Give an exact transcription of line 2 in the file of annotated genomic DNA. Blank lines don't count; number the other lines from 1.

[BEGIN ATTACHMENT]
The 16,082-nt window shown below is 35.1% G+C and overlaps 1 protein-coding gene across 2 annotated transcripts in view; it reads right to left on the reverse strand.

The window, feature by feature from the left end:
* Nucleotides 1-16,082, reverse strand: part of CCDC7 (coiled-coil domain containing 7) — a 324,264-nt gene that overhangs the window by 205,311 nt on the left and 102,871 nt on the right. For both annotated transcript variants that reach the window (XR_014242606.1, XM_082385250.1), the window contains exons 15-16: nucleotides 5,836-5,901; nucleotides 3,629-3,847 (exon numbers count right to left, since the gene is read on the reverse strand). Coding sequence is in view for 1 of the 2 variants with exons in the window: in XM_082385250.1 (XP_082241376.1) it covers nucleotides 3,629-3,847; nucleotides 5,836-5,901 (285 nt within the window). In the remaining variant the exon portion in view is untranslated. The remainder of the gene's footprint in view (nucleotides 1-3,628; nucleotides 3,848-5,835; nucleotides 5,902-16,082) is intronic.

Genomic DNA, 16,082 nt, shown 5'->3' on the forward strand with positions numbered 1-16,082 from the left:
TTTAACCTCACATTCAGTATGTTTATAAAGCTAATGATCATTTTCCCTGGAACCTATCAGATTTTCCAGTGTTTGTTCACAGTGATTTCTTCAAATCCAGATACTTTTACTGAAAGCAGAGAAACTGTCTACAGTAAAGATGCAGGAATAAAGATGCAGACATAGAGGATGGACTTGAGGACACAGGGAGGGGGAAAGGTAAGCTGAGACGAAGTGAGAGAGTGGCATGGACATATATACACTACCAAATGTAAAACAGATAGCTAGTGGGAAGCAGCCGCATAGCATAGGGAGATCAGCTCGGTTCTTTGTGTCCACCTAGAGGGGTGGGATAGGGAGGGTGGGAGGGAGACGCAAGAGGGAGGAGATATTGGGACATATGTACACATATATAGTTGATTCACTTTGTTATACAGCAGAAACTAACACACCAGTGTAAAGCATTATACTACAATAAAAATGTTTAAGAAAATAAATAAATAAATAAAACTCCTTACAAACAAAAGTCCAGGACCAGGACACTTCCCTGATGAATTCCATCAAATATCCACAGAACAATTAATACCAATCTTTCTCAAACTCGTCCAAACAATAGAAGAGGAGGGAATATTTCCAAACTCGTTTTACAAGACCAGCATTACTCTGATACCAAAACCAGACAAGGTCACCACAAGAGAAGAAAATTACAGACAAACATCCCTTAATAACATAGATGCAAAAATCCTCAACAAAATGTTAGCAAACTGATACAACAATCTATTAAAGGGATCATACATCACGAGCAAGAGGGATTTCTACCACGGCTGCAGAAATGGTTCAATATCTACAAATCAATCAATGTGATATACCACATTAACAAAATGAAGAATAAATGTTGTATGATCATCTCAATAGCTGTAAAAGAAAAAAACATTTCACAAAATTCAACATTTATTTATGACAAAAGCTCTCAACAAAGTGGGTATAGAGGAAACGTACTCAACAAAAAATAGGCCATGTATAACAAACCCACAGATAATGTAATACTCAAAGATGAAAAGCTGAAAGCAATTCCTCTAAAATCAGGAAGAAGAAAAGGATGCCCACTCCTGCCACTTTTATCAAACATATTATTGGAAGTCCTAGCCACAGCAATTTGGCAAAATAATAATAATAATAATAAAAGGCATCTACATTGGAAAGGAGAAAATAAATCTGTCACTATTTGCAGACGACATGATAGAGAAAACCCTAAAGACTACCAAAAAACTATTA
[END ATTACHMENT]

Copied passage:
The window, feature by feature from the left end: